Learning one halfstep at a time

If you want to know what quartertones sound like, get your class of kids to sing the Beatles song When I’m 64. The second line is supposed to sound like this:


And what you will generally get, when you average out all the voices, is something  like this:


So what went wrong with the birthday greetings? They didn’t have that trouble singing the same notes at twice the speed in bar 1, with “Will you still be sending me a-“.

It could be that the E-flat on the second syllable of “bottle” is somehow dragging up the D of the second syllable of “greetings”. Or the B-flat in Valentine has sucked down the entry on “Birth”. After which the rider never quite gets back in the saddle, so to speak. Sort of magnetic effect.

Either way, chromatic passages are a minefield for the learner. To learn to hear and sing them correctly requires careful and disciplined work.

It is hard to find examples of a rising chromatic passage in the popular songbook any longer than 3 successive halfsteps. The only one that comes to mind is in the last bar of the bridge of Duke Ellington’s Prelude to a Kiss. Was he trying to prove a point? 3 rising halfsteps seems to be a limit for the untrained singer. So you might just have to chain up this 4 times to fill up an octave:

{=0  +1  +1   +1  -3  +1  +1  +1} × 4
will  you  still  be  sen-ding me a

Or if you prefer, you can use the opening phrase of Chattanooga choo-choo, where it goes:

=0  +1  +1   +1  >  =0  +1  +1   +1 >  =0  +1  +1   +1 >  =0  +1  +1   +1 >
Par-don me boy –   Par-don me boy –  Par-don me boy –   Par-don me boy

At each iteration of the phrase we can hear that we are transposing up by a minor third, so in fact we have merely practised the short scale {1 1 1} and stacked it four times.

Thelonious Monk chains up that very same link in bars 5 and 6 of his tune Blue Monk:

To convert it into an octave-long chromatic scale we need to keep singing it until we can store it in our auditory memory and perform it without the pauses and the =0 moves.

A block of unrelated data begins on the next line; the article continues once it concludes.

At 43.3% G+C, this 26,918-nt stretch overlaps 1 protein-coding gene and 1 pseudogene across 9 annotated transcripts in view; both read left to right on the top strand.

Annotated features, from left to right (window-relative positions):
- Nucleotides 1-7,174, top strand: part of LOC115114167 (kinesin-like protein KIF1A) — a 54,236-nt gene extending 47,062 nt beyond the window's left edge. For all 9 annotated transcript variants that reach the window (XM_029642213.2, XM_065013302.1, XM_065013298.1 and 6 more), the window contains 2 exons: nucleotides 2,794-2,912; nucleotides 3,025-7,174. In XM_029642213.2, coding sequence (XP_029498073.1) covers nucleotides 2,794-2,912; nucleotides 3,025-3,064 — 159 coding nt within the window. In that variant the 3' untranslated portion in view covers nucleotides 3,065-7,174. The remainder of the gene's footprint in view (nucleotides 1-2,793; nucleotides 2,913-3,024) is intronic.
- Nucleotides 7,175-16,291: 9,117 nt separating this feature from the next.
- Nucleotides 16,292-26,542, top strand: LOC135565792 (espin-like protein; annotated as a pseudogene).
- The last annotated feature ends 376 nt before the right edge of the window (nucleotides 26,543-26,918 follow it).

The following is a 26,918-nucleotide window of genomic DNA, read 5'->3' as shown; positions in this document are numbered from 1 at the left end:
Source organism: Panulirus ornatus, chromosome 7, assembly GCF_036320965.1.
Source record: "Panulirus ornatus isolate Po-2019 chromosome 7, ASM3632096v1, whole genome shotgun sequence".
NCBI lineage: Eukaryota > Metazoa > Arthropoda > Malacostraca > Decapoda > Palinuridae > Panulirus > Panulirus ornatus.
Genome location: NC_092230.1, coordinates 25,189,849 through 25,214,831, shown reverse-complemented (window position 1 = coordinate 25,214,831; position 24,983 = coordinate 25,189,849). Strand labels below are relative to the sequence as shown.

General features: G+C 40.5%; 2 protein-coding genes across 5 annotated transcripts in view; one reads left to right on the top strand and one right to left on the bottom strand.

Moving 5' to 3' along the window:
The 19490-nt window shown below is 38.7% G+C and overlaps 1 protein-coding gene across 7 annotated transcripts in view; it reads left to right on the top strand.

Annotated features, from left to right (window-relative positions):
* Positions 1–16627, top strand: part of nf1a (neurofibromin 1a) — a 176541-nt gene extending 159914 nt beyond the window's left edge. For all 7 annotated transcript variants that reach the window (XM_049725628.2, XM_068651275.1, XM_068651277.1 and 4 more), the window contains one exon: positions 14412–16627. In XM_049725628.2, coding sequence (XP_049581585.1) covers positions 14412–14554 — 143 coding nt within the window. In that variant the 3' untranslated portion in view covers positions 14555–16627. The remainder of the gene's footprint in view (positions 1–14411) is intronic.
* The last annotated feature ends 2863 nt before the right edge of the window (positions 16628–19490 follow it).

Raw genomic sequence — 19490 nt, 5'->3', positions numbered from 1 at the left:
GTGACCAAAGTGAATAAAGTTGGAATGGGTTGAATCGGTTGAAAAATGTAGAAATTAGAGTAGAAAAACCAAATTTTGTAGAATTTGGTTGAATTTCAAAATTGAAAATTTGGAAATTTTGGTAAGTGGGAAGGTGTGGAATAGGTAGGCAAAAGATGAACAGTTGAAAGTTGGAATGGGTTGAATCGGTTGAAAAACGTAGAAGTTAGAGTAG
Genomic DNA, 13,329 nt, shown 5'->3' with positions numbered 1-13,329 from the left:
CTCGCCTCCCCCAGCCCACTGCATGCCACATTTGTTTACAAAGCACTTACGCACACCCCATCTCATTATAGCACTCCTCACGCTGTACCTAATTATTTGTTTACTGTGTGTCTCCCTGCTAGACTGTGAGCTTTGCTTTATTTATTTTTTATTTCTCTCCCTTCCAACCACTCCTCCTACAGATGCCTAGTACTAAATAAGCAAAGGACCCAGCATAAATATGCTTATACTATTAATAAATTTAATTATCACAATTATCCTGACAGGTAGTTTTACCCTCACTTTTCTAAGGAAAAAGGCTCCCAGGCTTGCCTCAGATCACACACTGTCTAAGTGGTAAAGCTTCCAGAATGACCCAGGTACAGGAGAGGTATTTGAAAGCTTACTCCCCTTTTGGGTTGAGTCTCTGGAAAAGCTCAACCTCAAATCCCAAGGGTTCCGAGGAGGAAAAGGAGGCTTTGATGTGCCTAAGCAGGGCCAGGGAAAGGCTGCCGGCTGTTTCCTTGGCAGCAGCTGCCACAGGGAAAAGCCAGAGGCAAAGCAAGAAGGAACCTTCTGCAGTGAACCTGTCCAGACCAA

When it comes to descending chromatic scales we are in luck.  I don’t know if he did it for a bet or if it just came to him in a dream, but we should take a moment to remove our hats for Peter de Rose, whose 1933 hit Deep Purple has a complete octave of descending semitones (-1):


As you can see he takes a breather after every 5 halfsteps, so we are dealing with the {1 1 1 1 1} short scale. This is confirmed by the accompanying chords, C, F and Dm-G7. You can work out how to stitch that into a single scale by singing it to your auditory memory and retrieving it without the =0 moves. This is a key skill in developing your intervallic awareness. Some people do it without thinking, but if that’s something you’ve never done, try it now. You can find the passage 50 seconds into this video (note how Paul Whiteman’s over-the-top introduction slings in a few descending chromatic scales in triplets on the piano before the tune even starts – just to get you prepped up):

Five descending semitones is also as far as Duke Ellington dared to go in his ballad Prelude to a Kiss. Whether that’s based on some hidden rule of music or just a meme, or whether there’s any difference between the two, I leave you to ponder.

Be that as it may, for a complete ascending and descending chromatic scale (again in triplets) feast yourself with Herbie Hancock’s tune Toys which starts after a minute-long microtonal bass intro from Buster Williams:

Follow me on Twitter @jazzpanflute

About jazzpanflute

jazz panpipe pioneer and designer
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